Getting a puppy or a dog can often be the fulfillment of one’s childhood dreams. I was lucky to experience this in autumn 2020. I couldn’t wait for the day when our German Shepherd Orson would arrive. At the same time, I remember feeling quite stressed, as there seemed to be so many things to prepare before his arrival, and I didn’t really know where to start. I was just randomly searching for things in Pet shops and online, but only when we finally brought Orson home, I started realising what was needed or what would be useful to have.
Now, more than a year later, I have a much better idea about the kind of equipment needed for a puppy’s smooth acclimatisation. So I have compiled a list of essential and handy things to get prior to your puppy’s arrival. My wish is that this page would help you get everything ready in time, so you can fully enjoy the incredibly sweet event of welcoming your new family member to your home.
How to Prepare for the Big Day
I recommend concentrating on these two things:
‘Puppy-proofing’ Your Place
To prevent your puppy from injury as well as unwillingly causing damage to your place, it is a good idea to have a thorough check of any hazards, such as electricity cables, poisonous plants, sharp objects etc. You may want to get everything you don’t want to be chewed out of the puppy’s reach.
Having the Right Equipment
I wish I had had some sort of ‘puppy checklist’ before getting Orson. Instead, I was trying to find out what to get from paging through ‘puppy books’ in Waterstones or by asking random dog walkers. It certainly took some time to compile the list of all the necessities. In fact, it took me several months – by learning from our growing puppy what sort of things was good to have.
Below is a recommended list of items that you might want to get before your puppy arrives. You can use the List of Contents to get to a specific item more quickly.
You may notice that with certain items, such as beds, for example, I am presenting several variations (e.g. ‘bed’, ‘raised bed’, ‘chew-proof raised bed’, etc.). Obviously, you do not have to get everything I have listed here! Just choose what works best for your individual situation, the type of your dog, his size, age etc. Above all, I hope you’ll enjoy the process of preparing for the arrival your new best friend!
List of Contents
Sleep, Rest and Safety
Feeding and Treats
Feeding Puzzles and Toys
Training and Advice
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There are so many nice options when it comes to a collar. Below is a selection of comfortable collars that you may get for your puppy. Little Orson used to wear the Ancol collars, (the first two from the left). Please make sure you get an adequate size for your puppy’s neck.
Having a comfortable harness for your puppy is highly recommended. Unlike a collar, it exerts no stress on the puppy’s neck, and prevents choking when the puppy pulls. This harness has 2 metal rings; the chest ring to stop your dog from pulling on walks and the back ring is good for casual walks, where the dog is allowed to pull (or ever required to pull, such as during scent work.)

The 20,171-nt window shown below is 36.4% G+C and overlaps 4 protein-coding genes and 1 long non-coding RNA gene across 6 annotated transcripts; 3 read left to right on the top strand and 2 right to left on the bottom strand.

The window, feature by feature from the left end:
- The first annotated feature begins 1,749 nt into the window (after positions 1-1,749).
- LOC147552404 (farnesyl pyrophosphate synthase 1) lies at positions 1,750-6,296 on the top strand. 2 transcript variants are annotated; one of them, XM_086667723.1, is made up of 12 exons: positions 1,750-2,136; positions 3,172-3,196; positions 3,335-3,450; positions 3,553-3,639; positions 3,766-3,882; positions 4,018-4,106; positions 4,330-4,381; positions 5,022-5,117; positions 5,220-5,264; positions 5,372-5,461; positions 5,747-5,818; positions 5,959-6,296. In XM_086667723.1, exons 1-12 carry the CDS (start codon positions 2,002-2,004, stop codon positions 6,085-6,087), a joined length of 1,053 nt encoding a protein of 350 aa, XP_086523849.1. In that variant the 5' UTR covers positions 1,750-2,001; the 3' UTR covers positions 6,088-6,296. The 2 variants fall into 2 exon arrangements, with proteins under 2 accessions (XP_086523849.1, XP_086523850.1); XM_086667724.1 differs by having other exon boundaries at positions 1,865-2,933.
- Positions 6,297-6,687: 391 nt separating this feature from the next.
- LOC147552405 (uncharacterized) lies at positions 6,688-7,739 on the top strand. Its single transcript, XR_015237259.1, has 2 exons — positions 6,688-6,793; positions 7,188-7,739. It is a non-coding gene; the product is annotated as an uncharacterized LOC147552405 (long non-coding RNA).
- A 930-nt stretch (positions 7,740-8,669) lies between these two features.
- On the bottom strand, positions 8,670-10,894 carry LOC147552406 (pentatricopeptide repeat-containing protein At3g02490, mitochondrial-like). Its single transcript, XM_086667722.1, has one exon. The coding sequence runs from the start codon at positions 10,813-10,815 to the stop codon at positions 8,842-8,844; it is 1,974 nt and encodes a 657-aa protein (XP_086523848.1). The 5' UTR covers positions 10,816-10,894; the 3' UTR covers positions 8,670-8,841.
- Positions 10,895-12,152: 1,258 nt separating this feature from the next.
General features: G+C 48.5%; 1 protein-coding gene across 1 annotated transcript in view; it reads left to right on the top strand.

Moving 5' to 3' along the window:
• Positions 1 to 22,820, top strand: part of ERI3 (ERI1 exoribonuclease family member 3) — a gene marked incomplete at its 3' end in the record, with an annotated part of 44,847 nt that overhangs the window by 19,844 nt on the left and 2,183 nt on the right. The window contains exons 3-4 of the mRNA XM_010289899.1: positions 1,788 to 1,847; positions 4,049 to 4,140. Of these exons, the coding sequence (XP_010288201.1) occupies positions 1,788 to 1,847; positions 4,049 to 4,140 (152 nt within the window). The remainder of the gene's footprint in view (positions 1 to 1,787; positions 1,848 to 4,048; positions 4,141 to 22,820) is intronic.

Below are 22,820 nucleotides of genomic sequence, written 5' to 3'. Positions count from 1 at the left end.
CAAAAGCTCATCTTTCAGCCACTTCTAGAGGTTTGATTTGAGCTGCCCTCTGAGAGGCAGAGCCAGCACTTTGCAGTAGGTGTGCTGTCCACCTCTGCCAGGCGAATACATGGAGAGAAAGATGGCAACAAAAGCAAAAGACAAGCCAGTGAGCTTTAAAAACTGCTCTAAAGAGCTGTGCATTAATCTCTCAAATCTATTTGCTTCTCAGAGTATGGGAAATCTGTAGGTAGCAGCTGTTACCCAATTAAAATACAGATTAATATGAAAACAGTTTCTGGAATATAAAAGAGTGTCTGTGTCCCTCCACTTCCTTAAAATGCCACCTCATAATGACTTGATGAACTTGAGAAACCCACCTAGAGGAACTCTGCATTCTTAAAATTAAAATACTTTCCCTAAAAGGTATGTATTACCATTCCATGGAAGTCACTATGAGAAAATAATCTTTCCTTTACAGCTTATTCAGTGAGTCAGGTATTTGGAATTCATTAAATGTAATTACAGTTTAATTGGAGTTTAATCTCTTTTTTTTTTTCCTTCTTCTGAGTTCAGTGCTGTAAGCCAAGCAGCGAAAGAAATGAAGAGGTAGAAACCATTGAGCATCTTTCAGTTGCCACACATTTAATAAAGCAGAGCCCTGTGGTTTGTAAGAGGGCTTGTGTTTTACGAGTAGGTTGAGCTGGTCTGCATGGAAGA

A lead is obviously one of the first parts of puppy equipment to get. A good idea is to look for a lead that is not too short (I’d go for a lead at least 120 – 150 cm (4 – 5ft long), and it should have a comfortable handle.
The third picture with the labrador shows the multifunctional lead by Halti, which I have been using for my walks with Orson, and which I can highly recommend. You can use it as a standard lead as in the first picture, but it is also possible to clip both ends of the lead to a harness (see the last picture). Moreover, the lead is adjustable to three different lengths, and you can even clip it around your waist (using the middle ring) and walk your dog ‘hands-free’!
High Visibility Collar
Although this type of collar does not have to be on the high-priority list of your puppy’s equipment, as you’re not likely to use it in the first days (or even weeks) of his life with you, a shine-in-the-dark collar is a really useful gadget to have for your walks in the dark, so you can come back to this page once your puppy is ready for longer evening walks.
Orson really likes this collar because he associates it with night walks – something he finds extremely exciting – and when he sees me bringing the collar, he rushes to me and sticks his head in it!
Here is a short video of Orson wearing this collar during a night walk:
In the UK, it is a legal requirement for a dog to wear a collar and dog identification tag when in a public place. The minimum requirement to be compliant with the law (U.K Control of Dogs Order 1992) is the name and address of the owner inscribed on a tag attached to the collar.
As addresses can take up a lot of space on small tags, it is enough to just have your surname and postcode on the tag. Whilst not legally required, it is strongly recommended to have a contact telephone number on the tag, as this could considerably speed up the return of your lost dog.
Choosing to have your dog’s name on your pet id tag is a matter of personal choice. Some owners choose to do so, while others prefer not to in case their dog is stolen. We decided to include Orson’s name on the tag, as we trust that there are more good people than bad, and should he ever get lost, we like the thought of him being reassured by hearing his name.
We had his tag done online by ‘Padding Paws’, for only £3.49. It is easy to customise the tag, and if you run out of space, you can have text on both sides of the tag for the same price.